Tuesday, December 8, 2009

There's only one Dave in town...and that's me.

I never thought of my name as unique or uncommon before. But something happened two nights ago that burned the fact into my mind that I am definitely the only person by the name of Dave to live in Taebaek, with a population of around 50 thousand, and maybe even within a good size perimeter around Taebaek, as well.

Elvis told me last night that I had to go to the police station and apologize to the Korean man who I punched in the face over the weekend while I was a belligerent, drunken mess at a bar in town.

I had just finished a lesson for his son and daughter and a couple of kids in the neighborhood and I was literally in the process of putting on my shoes to leave when Elvis' wife handed me the phone. It was Elvis and he asked with a hint of urgency if I could stay there until he arrived. A little alarmed, I asked him why and he said the police called him and he began to explain while he was driving to no avail, and then told me he would explain it when he got there.

At first I was mostly convinced that he was going to tell me that Lindsey and I owed some money for a couple of speeding tickets we thought we'd gotten when we rented a car a couple of weekends ago. We weren't sure if we'd gotten speeding tickets, but we thought we engaged a couple of speed cameras when we passed under them (there's so many in Korea, and everyone has a GPS sensor for them on their navigation systems that starts screaming at you when you're getting close, so you can speed as much as you want in between them and know when they're coming up), so we were half expecting a ticket in the mail. Since speeding tickets were only 30 dollars or so here, I wasn't that worried.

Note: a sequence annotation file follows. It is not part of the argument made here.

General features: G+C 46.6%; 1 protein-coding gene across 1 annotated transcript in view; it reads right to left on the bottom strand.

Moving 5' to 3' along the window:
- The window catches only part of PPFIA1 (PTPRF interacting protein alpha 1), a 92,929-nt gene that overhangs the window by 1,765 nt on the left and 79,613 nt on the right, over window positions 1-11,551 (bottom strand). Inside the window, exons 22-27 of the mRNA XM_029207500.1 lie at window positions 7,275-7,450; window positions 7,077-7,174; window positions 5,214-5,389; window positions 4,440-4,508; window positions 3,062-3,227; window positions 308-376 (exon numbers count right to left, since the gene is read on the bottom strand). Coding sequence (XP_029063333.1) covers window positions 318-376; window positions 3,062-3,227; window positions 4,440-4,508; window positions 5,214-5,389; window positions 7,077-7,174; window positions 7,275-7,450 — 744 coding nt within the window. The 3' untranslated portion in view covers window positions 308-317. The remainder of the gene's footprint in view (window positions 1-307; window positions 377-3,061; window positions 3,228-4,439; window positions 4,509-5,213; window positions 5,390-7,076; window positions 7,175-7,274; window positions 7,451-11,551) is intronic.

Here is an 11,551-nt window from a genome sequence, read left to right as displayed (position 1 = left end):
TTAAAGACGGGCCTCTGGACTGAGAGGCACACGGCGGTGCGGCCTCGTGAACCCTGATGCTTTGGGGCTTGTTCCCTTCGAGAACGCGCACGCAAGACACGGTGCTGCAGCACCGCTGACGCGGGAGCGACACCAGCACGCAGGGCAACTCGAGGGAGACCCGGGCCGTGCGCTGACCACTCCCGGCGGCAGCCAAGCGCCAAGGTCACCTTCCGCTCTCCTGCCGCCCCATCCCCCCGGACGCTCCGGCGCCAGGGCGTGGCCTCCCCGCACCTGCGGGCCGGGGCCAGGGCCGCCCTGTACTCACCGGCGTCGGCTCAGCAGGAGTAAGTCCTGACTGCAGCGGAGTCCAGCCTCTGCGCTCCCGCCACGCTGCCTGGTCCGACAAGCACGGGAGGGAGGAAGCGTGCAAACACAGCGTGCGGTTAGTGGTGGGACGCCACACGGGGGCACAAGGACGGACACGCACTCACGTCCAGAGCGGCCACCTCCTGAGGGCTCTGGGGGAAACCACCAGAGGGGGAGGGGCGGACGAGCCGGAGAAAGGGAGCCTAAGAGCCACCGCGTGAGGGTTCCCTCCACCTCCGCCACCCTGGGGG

But then when Elvis arrived he asked me if something had happened a couple of days ago. I said nothing that would concern the police, and he asked me if I was fighting in a bar and hit a Korean man in the face. I told him I was in Seoul, so that would have been a little bit impossible. Then he told me that the man who got punched in the face was at the police station and he said that someone named Dave hit him. Then he said I need to go to the police station and apologize to him. Then I was like wait a minute, slow down, I'm not going to the police station or apologizing to anyone because I didn't hit anyone. Then Elvis asks me if I know any other Daves, and of course I had to admit that I didn't know anyone else by the name of Dave that lived in Taebaek or around Taebaek (but why should that matter again!!??). And then Elvis said he didn't know who else it could have been, implying that because I was the only person by the name of Dave that he knew of, it was impossible that it could have been anyone else that did the drunken belligerent punching in the face of the Korean man.